Looks like a Model A leading the procession down the street!
Period correct luggage carier on the touring on the left.
Talking pictures at the R&R Grande Theater.
Seems that the R&R Grande movie house was built in 1928 so the Model A was probably a rather new car. This is the way the stretch looked in 1939 just before the war,
Today we can show you what preservation is all about,
Ken in Texas
Wow, this one oughta get Burger going, and frankly I wouldn't blame him. What an atrocity. Maybe some of it got wiped out from a hurricane decades ago. But it looks like hell now.
The touring car on the left appears to be a 1913.I wonder if the bar from the front to the rear fender is an attempt to strengthen the well known weak body? Does anyone know of a source for the aftermarket body braces supplied by ford to the dealers?
Lenney that touring is not a '13 and the piece running from the front to rear fenders is just there to keep stuff piled up on the running board in place.
Val, definitely not a '13. it's a much later model. I have a '13 that has not been braced between the body sections and the rear doors come open on rough roads. I quickly glanced at the windshield without paying attention to the rest of the car and thought it folded outward. does anyone have an idea how to strengthen the body? The frame and wood rails are sound. This seems to only be a problem for the 1913 model year. I have several other Tee's and this is the only one that has this problem. Thanks Lenney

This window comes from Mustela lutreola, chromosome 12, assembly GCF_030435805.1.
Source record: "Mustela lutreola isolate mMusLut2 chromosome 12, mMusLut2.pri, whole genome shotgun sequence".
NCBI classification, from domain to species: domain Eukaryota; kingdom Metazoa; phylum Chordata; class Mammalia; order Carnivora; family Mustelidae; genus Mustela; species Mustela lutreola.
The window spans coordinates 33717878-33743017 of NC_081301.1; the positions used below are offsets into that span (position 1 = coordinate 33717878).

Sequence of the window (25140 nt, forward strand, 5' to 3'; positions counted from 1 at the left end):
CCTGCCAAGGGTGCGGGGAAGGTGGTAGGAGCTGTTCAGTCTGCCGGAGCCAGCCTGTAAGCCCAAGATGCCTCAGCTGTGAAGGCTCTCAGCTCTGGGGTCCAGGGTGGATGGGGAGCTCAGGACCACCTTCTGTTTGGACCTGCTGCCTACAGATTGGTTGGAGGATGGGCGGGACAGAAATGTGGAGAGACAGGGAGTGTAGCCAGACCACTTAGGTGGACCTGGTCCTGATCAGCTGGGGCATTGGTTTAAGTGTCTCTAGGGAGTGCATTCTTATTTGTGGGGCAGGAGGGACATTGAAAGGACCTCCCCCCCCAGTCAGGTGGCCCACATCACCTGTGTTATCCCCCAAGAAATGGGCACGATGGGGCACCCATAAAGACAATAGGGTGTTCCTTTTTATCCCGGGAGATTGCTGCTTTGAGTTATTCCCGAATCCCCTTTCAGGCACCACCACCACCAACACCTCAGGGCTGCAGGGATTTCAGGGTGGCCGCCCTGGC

Lenney, you're right. That's at least a '23..looks like a one man top. Love the Rube Goldberg luggage "rack". Re your '13, probably the only thing you can do is have a brace made up to mount under the rear doors as several have. My '13 has the thicker sill,and therefore does not have that otherwise awful looking brace. I'm not sure but I think it's a Beaudette body, for the most part the thicker sill has it stiff enough, until you put 3 adults and 3 kids in the car at one time!
i would say it's a little after noon on a saturday in august. this is where the mexican americans would shop, visit, and hang out on saturday, after dragging a sack picking cotton all week. my dad would take a bunch of them to this area this street in the pickup and then return late afternoon at a pre designated time and place and pick them up. he would go to the bank saturday morning get cash and sit at a table under a chinaberry tree in the back yard and count it out in spanish to the boss of a family, or a group of workers. they did have some sweet smelling cologne. this all ended about 1950. by this time most had their own transportation.by late 50's most cotton was machine harvested.